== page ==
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Machu Picchu (Old Mountain) is the site of an ancient Inca city, in the Andes of Peru. Located at 2,430 meters (8,000 feet), this UNESCO World Heritage Site is often referred to as "The Lost City of the Incas", it is one of the best-known symbols of the ancient Inca Empire, and is one of the famous and spectacular ruins in the world. In addition, it is one of the new wonders of the modern world, a visit to Peru would not be complete without visiting Machu Picchu. 

  • Location Machu Picchu: The city of Machu Picchu is located in the highest part of the eastern Andes (high jungle area) on the Urubamba River and northwest of Cusco, 2,300 meters above sea level (7,546 feet) 
  • Distances to Machu Picchu: From Cusco: 112 Km. (70 miles) - From Lima: 1,277 Km. (794 miles) 
  • Population in Machu Picchu: 1,216 inhabitants (local) and 1,000 daily visitors (approx.) 
  • Climate of Machu Picchu: The average annual temperature is 16 ° C and the annual rainfall is 1500 mm and 3000 mm at low altitudes. At 2,500 meters altitude the average low temperature is 10.2 ° C, and the annual precipitation is 2170 mm. The dry weather season lasts from May to September and the wet weather season from October to April. 

 

How to get to Machu Picchu? 

Visitors to Machu Picchu usually leave Cusco, either on a day trip, or spend the night in Aguas Calientes, which allows you to visit the park early or late in the day and avoid the worst of crowds. There are 2 options to arrive in the magical citadel of Machu Picchu (from Aguas Calientes):

 

At Bus:  

From Aguas Calientes there are frequent buses that leave you to the ruins ($ 7 each way) from 5:30 in the morning. There is often a line of people, so if you are determined to be on the first bus, you must arrive at least 90 minutes early. The trip takes about half an hour to the park.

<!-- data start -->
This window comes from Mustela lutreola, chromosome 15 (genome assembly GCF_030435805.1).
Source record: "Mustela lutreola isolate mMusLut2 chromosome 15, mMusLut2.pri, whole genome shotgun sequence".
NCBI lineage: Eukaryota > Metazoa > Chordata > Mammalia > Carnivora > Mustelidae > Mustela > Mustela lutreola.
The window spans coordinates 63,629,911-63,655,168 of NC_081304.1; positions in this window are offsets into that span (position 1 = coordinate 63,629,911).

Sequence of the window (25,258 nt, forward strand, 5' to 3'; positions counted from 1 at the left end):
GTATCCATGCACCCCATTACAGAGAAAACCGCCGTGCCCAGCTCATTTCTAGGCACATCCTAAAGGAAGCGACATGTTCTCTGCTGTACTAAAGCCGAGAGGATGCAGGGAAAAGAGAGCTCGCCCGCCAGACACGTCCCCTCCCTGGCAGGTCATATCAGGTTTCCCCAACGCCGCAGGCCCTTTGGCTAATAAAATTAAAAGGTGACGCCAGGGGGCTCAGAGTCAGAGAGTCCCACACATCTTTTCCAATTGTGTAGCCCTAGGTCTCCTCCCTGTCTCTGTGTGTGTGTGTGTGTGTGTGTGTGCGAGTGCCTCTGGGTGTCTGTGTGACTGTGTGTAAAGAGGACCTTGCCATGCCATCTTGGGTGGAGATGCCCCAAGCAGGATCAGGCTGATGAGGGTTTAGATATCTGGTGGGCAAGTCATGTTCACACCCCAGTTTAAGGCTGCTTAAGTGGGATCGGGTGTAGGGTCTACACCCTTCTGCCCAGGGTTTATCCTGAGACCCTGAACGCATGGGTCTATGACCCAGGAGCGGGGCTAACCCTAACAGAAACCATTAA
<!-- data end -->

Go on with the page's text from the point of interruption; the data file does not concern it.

Walking: 

Hikes on the Inca Trail is a great way for you to get there and you can see the city through the Sun Gate or Inti Punku in quechua (instead of arriving from below as it is done from Aguas Calientes). Travelers should be fit enough to walk for days and sleep in tents. From Aguas Calientes, it is also possible to walk along a similar 8km trail where the buses work, which will take about 1-2 hours, and about an hour back. This route is mainly stairs, which connects the zigzag that the buses take. It is an exhausting and long walk, but it is very rewarding, it is recommended to start at 4 am to reach the top before dawn. The descent is quite easy, just be careful when the steps are wet. Be alert with buses, as drivers rarely use the brake with pedestrians. 

 

Tickets to Machu Picchu 

It is in first place because you can get to Cusco, have the train tickets, and even get to the town of Aguas Calientes, but if you do not book Machu Picchu tickets in advance, most likely I just got there. Book Machu Picchu tickets in advance. Well unless you enter through the "Inca Trail", the date on your Machu Picchu tickets will depend on other reservations of your trip, train tickets, hotels, air tickets and even guides, if you decide to come in high season. 

  • Important: You can reserve Machu Picchu tickets with weeks in advance, however to come in high season, we recommend doing it at least two months before. Regardless of whether you come in high season or at any other time, we recommend booking Machu Picchu tickets with the Huayna Picchu mountain (Machu Picchu + Huayna Picchu ticket) 4 months in advance; It is the only way to secure an income and choose the day and group you want to travel this mountain. 

Visa for Peru 

In general, if you are Latin American, North American or European, you will not need it. If you are a member of the Andean Community of Nations (CAN), you can enter Peru only by carrying your ID or your current passport. If you are not a member of the mentioned places you will need a valid passport and in some exceptional cases, depending on your country of origin, a visa. Here you can check if you will need one. If you are a minor you will need to enter in the company of your parents. If you are a father, you will need a document that identifies you as such, also know that if you have children under the age of 8, they will not have to pay for the entrance ticket to Machu Picchu. 

 

Vaccines?

No vaccination is mandatory, but the Ministry of Health of Peru "recommends" getting vaccinated against yellow fever, if after visiting Machu Picchu you will visit places like "El Manu" or others in the jungle of Peru. Therefore, you will not need any vaccination especially if you only come to Machu Picchu in Cusco. In several countries this vaccine is free and if it costs, it is not expensive. 

Best guided tours to Machu Picchu: